In 676 he ravaged Kent with fire and sword, destroying the monasteries and churches and taking Rochester. Æthelred married Osthryth, the sister of Ecgfrith, king of Northumbria, but in spite of this connexion a quarrel arose between the two kings, presumably over the possession of the province of Lindsey, which Ecgfrith had won back at the close of the reign of Wulfhere.
In a battle on the banks of the Trent in 679, the king of Mercia was victorious and regained the province. Ælfwine, the brother of Ecgfrith, was slain on this occasion, but at the intervention of Theodore, archbishop of Canterbury, Æthelred agreed to pay a wergild for the Northumbrian prince and so prevented further hostilities.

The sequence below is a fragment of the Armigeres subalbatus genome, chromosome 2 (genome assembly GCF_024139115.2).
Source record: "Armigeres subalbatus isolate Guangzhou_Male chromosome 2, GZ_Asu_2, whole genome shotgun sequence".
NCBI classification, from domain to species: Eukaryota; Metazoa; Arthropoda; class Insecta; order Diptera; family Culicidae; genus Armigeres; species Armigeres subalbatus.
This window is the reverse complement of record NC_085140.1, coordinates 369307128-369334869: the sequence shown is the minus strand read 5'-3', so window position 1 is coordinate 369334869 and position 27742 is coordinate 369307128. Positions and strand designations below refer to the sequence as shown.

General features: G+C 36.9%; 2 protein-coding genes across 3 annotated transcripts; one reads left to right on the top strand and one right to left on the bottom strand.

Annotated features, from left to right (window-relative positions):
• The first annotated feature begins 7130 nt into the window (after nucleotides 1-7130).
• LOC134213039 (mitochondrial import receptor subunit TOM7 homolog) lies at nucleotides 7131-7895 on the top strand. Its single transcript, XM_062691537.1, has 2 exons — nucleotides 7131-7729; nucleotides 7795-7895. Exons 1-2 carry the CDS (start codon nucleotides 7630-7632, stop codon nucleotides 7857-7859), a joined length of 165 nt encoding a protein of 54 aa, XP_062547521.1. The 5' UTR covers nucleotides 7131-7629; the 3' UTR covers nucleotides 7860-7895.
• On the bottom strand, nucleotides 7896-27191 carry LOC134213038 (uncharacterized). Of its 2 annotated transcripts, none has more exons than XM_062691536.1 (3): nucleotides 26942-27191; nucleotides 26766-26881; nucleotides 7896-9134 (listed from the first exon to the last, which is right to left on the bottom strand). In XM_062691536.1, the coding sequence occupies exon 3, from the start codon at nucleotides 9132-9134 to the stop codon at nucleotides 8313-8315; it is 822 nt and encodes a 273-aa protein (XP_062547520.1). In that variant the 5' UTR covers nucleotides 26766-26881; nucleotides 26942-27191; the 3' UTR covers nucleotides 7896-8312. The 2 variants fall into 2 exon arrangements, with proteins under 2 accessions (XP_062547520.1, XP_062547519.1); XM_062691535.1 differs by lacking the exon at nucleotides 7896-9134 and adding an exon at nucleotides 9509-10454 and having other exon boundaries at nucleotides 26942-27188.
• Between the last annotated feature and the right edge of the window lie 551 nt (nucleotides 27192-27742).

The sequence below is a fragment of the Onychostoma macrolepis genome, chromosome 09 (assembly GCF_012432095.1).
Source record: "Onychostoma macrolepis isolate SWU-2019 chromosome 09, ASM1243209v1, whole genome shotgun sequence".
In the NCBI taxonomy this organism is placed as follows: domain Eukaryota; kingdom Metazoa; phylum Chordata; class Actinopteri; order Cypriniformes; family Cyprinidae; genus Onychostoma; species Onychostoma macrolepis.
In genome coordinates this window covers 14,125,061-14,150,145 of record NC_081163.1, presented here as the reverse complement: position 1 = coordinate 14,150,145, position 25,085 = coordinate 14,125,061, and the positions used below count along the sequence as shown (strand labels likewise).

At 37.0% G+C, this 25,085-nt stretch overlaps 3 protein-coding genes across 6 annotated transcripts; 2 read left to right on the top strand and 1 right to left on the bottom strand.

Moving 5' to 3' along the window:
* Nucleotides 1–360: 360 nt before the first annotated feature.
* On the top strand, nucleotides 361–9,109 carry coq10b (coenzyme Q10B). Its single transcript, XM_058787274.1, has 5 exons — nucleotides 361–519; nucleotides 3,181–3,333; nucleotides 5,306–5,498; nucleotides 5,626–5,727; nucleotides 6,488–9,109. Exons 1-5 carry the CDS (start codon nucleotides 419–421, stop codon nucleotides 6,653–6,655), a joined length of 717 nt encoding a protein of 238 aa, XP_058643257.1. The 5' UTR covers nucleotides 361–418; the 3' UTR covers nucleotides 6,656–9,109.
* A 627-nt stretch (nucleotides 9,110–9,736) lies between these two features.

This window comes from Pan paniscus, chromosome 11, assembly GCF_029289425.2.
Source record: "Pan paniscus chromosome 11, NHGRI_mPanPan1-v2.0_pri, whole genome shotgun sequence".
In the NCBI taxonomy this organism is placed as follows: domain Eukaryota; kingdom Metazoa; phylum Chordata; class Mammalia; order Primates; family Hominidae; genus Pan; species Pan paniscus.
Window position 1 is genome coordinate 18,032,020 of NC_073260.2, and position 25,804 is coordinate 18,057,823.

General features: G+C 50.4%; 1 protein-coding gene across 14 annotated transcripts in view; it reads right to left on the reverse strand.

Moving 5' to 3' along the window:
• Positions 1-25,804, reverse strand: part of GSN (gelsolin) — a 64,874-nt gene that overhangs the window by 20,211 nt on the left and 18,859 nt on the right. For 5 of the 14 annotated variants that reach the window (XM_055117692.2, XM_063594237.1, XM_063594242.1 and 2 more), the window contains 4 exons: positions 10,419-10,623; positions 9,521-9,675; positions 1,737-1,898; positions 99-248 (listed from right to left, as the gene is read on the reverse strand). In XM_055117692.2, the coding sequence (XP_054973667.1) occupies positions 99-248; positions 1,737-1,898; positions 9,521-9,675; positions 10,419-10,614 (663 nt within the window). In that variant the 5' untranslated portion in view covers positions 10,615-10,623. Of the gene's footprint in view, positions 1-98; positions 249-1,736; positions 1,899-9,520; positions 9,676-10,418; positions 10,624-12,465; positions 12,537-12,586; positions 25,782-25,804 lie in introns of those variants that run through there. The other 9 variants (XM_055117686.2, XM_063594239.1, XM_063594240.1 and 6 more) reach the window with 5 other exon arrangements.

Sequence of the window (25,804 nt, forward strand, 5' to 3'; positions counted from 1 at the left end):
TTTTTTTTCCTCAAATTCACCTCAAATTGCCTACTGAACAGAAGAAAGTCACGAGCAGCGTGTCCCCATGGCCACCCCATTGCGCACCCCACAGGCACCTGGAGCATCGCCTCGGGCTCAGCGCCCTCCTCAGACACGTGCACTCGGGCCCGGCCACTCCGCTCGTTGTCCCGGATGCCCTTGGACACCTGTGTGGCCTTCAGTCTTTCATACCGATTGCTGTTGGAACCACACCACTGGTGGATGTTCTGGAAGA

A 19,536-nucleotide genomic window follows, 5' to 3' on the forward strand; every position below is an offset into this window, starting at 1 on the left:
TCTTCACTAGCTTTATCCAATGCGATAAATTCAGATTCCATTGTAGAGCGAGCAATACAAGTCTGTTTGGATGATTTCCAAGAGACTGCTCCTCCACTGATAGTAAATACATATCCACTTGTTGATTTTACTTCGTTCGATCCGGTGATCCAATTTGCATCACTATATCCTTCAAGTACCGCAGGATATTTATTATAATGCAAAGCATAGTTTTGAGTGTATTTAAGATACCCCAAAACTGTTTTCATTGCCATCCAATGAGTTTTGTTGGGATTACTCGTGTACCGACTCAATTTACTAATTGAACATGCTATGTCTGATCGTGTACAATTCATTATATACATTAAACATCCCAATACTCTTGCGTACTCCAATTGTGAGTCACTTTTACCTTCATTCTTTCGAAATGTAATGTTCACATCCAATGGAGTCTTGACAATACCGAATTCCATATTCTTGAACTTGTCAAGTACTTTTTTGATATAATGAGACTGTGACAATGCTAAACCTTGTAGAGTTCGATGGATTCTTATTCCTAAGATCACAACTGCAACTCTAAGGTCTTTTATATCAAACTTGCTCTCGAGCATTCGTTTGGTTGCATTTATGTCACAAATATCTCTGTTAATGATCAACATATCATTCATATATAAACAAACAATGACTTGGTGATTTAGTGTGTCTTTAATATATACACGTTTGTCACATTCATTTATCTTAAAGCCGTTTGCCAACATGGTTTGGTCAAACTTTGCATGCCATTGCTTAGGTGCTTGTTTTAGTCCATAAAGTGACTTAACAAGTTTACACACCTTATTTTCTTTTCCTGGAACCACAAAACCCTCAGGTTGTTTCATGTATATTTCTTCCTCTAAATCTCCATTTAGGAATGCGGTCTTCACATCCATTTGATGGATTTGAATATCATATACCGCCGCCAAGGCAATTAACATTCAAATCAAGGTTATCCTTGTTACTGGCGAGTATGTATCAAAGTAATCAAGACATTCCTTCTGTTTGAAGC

Osthryth was murdered in 697 and Æthelred abdicated in 704, choosing Wulfhere's son Cenred as his successor. He then became abbot of Bardney, and, according to Eddius, recommended Wilfrid to Ocenred on his return from Rome. Æthelred died at Bardney.
This entry was originally from the 1911 Encyclopedia Britannica.